Back to Lance - I have bolded some of the key phrases below that jumped out at me. Lance was the ultimate master of his myth -- and the truth or the facts had nothing to do with it -- everything he did was to create and glorify himself... and when someone questioned his big story or tried to tell the truth, he persecuted them. This sounds like so many religious leaders, doesn't it. Don't mess with the big story!!!! Who are you to question the great man??? These gurus / celebrities see themselves as bigger than life, super human, beyond normal accountability or rules or ethics. They have gone beyond, so now everything they do is by definition expressing their special, unique state of being - whether as a sports god or a zen "master" or a BBC national celebrity or a holy anointed prince. So Lance can dope for years and years and somehow convince himself that it's fine and spiritual teachers can manipulate and seduce their students and somehow convince themselves and their followers that they are still keeping some grand formless version of the precepts.... that works fine until it all falls apart, the reality is exposed for what it is, the excuses don't fly outside the bubble, the rationalizations sound ridiculous in the light of day, under any kind of questioning....

end of my babble.

January 15, 2013
What Lance Armstrong Did
Posted by Michael Specter


A few days ago, I was waiting for a friend in one of those Brooklyn bars where all the bartenders have Ph.D.s in philology or phrenology or something. Two people were shouting at a third, who, it turned out, had a problem with Lance Armstrong.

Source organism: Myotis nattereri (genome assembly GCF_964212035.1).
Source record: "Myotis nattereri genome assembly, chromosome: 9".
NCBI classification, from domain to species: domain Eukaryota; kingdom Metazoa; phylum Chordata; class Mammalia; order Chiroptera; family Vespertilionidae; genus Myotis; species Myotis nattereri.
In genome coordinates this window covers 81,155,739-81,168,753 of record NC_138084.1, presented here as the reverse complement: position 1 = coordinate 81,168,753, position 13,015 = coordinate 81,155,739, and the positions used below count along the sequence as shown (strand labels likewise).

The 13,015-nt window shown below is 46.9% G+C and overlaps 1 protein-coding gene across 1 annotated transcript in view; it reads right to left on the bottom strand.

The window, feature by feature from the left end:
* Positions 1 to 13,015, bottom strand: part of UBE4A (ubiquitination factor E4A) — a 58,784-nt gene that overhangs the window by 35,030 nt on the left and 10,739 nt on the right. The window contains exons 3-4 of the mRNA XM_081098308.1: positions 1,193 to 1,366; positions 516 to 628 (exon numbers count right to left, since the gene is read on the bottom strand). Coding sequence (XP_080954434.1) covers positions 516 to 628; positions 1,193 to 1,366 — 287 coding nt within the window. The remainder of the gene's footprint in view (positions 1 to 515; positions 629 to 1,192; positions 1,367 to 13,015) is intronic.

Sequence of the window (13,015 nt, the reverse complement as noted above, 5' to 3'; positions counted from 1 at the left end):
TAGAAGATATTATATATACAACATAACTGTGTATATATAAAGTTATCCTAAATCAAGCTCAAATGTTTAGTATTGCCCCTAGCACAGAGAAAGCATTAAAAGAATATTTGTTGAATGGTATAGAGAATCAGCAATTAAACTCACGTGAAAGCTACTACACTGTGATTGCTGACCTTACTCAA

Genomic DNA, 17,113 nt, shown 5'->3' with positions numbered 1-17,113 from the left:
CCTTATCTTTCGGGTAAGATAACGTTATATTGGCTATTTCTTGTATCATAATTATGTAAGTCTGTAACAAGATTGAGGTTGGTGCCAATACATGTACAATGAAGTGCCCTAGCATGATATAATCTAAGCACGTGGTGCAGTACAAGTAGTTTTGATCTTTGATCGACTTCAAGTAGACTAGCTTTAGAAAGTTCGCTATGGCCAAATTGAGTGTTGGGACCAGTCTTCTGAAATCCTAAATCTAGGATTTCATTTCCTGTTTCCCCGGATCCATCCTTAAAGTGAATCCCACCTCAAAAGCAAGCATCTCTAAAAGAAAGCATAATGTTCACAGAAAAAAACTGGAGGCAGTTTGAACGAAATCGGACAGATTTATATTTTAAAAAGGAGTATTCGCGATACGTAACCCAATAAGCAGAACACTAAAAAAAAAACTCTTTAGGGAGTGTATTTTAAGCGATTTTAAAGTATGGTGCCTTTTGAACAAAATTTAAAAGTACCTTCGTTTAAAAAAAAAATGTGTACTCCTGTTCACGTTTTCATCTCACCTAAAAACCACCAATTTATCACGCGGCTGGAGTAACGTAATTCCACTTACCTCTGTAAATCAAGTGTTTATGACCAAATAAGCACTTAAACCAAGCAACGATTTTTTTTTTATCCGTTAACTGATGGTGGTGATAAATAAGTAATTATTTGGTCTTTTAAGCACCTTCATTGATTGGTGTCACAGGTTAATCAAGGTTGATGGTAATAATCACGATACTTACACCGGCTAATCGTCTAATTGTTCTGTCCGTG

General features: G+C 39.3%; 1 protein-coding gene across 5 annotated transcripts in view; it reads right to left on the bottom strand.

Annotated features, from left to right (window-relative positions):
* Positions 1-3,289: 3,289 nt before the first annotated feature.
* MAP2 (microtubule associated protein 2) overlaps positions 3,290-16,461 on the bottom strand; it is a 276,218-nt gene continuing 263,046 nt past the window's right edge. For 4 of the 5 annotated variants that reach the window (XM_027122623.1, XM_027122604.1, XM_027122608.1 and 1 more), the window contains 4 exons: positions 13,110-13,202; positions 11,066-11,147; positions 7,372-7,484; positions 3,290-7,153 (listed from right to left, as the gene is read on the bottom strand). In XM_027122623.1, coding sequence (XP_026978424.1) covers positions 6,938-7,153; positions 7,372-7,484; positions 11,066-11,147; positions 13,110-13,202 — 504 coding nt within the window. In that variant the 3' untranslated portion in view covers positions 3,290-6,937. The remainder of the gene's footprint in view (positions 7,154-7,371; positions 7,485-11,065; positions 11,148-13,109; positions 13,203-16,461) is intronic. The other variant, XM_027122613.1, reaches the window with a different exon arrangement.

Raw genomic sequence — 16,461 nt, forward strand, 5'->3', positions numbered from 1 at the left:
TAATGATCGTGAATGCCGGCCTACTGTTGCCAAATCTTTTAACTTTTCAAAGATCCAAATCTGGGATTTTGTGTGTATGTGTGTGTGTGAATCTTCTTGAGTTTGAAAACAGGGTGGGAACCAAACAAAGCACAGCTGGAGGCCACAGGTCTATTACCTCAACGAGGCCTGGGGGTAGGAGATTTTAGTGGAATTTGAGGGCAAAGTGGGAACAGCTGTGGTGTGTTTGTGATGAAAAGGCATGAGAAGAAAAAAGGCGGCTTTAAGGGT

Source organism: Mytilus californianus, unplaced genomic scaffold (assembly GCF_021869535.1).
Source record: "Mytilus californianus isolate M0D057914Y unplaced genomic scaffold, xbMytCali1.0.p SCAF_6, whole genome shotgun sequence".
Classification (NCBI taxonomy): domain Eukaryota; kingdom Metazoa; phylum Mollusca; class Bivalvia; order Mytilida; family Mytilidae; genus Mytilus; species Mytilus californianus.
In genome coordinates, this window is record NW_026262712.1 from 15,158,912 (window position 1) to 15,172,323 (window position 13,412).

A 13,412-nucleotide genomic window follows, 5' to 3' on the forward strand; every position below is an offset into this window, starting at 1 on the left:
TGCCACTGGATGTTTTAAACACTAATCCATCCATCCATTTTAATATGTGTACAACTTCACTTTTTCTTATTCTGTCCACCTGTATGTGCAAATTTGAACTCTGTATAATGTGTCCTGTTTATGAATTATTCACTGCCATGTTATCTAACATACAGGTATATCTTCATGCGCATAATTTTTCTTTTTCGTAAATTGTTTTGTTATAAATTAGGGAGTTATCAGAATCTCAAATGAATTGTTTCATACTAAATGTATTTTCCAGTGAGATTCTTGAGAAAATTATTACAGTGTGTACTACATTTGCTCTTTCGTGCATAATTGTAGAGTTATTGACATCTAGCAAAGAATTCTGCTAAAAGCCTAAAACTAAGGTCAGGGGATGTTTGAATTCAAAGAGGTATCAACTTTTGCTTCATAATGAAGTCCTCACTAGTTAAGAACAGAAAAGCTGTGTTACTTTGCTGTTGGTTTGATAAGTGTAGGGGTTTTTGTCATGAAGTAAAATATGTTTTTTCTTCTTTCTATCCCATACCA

“Everyone did it,” one of the men screamed. “Everyone. If they gave Tour de France trophies to people who were drug-free, they would have to find their winners in grade school.”

“He lied,” the anti-Lance man replied, somewhat timidly. “Why didn’t he just tell the truth?”

“Grow up, you moron,” the third shouted, loudly enough to startle the room. “Everyone lies.”

I am not the type of guy who jumps into the conversations of random strangers. But, at this point, I snapped, rose from my barstool, and began to screech. “Everyone may lie,” I said. “But here is what everyone doesn’t do.”

Everyone doesn’t earn thirty million dollars a year, nearly all of it from endorsements based not just on athletic prowess but on the golden aura of a man so pure, so dedicated, that he would bear any burden and endure any pain to win the world’s most gruelling athletic contest again and again and again.

Everyone doesn’t react repeatedly with outrage and vitriol when accused of violating the rules even though he knows he’s guilty, and then denounce and sue journalists who imply that he might have applied makeup to conceal needle marks on his arm. (Everyone doesn’t accept settlements from such publications, either.)

Everyone doesn’t make a commercial for Nike in which he ridicules any suggestion that he was ever “on” anything other than his bicycle, “busting my [banned term] six hours a day.”

Everyone doesn’t raise hundreds of millions of dollars for their vanity cancer foundation, a foundation that—no matter how much good it has done, though there is some debate about that—was created and sustained by the image of a survivor who defeated his nearly fatal disease with a grace and dignity that he would never relinquish.